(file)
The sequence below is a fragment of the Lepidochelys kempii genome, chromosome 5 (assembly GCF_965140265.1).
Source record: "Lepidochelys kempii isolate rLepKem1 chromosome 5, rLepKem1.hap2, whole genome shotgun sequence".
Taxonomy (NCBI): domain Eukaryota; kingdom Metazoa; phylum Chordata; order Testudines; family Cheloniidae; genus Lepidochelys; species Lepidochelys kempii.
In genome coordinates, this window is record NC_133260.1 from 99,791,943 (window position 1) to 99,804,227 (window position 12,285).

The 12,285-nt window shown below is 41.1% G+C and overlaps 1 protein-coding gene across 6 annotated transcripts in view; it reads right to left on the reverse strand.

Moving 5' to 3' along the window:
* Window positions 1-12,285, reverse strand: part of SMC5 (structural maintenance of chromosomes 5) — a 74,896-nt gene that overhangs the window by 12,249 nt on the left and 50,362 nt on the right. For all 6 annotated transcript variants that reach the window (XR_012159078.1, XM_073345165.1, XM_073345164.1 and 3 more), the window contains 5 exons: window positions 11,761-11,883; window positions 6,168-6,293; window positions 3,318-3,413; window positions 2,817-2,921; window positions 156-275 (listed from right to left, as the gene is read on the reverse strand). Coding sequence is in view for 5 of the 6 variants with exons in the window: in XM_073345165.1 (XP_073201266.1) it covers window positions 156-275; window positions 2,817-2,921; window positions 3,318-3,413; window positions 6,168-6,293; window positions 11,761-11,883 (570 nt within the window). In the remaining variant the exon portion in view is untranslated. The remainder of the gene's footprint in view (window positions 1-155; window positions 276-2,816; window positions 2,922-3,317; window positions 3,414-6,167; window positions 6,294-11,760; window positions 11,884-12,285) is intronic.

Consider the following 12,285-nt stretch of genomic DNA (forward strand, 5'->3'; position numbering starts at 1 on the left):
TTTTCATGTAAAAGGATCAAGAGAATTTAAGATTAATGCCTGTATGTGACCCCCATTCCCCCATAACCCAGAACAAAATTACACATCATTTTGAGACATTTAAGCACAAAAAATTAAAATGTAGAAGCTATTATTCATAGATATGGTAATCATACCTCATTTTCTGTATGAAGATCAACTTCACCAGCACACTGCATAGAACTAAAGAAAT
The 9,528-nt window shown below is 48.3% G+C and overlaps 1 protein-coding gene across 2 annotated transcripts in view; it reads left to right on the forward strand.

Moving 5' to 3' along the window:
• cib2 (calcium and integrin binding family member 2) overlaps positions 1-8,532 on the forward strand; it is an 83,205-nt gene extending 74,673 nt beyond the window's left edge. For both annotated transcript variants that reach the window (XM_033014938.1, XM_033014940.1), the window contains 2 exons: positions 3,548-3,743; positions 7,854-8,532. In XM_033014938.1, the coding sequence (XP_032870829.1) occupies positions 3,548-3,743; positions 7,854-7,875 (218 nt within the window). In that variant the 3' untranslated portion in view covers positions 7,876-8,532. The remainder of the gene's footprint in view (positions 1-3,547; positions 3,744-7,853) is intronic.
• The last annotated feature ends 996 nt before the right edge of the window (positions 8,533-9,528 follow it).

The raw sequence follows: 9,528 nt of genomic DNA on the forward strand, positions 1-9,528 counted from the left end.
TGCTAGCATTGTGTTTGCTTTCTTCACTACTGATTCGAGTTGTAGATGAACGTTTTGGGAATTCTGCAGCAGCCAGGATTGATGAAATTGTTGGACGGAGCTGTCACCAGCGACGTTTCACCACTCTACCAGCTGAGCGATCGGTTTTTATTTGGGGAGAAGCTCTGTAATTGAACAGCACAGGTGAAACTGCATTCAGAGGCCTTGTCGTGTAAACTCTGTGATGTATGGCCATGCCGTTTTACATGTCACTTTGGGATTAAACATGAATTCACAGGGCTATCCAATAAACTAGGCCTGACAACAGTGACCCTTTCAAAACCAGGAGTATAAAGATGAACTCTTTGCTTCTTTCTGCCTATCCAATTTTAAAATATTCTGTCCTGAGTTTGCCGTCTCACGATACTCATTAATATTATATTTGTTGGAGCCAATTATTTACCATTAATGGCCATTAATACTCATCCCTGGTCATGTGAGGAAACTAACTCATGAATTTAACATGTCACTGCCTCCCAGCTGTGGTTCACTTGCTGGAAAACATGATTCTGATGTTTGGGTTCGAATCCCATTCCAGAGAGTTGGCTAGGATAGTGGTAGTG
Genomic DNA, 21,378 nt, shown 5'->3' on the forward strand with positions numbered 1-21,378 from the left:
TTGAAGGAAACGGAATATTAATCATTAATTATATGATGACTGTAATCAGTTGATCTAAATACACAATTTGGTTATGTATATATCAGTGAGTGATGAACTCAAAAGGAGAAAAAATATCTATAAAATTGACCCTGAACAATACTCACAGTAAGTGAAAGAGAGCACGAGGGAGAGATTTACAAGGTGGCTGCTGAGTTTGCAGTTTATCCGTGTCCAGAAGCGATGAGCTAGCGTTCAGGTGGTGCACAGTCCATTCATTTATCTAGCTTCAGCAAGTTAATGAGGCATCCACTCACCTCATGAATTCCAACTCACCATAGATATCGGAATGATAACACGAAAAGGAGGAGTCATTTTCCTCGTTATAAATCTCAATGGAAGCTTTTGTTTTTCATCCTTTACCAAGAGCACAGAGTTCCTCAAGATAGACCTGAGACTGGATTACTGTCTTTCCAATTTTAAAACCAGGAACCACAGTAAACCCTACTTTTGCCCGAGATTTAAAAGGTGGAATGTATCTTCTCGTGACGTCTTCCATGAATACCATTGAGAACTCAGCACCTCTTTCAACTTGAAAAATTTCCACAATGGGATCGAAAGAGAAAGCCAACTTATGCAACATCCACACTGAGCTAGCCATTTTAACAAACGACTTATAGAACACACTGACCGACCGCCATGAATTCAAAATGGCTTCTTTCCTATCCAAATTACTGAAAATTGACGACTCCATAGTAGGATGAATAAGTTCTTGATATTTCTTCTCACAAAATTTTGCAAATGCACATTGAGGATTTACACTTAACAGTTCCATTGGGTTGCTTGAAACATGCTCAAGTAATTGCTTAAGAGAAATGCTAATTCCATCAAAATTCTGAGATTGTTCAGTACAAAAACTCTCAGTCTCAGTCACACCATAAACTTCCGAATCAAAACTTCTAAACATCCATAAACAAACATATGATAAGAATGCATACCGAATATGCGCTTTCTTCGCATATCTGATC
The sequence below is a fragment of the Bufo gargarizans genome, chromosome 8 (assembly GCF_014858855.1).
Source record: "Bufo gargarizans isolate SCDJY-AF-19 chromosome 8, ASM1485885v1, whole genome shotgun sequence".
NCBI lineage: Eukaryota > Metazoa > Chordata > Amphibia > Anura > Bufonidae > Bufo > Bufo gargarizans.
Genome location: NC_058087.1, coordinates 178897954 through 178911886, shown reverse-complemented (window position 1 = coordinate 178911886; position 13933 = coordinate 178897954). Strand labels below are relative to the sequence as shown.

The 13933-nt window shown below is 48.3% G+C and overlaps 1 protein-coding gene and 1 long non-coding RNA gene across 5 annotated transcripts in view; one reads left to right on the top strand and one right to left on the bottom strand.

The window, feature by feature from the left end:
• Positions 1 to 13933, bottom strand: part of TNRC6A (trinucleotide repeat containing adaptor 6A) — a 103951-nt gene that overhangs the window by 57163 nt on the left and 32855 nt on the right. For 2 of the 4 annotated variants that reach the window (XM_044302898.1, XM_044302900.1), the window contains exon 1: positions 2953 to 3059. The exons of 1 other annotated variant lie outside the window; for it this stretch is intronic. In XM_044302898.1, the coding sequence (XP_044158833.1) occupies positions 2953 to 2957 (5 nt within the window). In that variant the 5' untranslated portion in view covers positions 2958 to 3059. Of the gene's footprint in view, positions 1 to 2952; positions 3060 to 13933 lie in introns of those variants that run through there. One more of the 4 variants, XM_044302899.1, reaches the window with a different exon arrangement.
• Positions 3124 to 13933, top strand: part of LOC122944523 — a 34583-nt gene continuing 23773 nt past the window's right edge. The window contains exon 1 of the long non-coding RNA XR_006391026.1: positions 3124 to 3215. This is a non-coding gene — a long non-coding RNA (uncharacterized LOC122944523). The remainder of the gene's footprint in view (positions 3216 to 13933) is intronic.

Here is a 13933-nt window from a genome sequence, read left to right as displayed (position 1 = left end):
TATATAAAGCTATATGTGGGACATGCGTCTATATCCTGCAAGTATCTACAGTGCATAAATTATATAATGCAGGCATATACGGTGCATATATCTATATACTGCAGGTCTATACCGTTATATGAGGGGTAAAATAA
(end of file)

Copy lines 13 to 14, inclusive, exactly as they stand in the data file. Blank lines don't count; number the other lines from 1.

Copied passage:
• The last annotated feature ends 996 nt before the right edge of the window (positions 8,533-9,528 follow it).

The raw sequence follows: 9,528 nt of genomic DNA on the forward strand, positions 1-9,528 counted from the left end.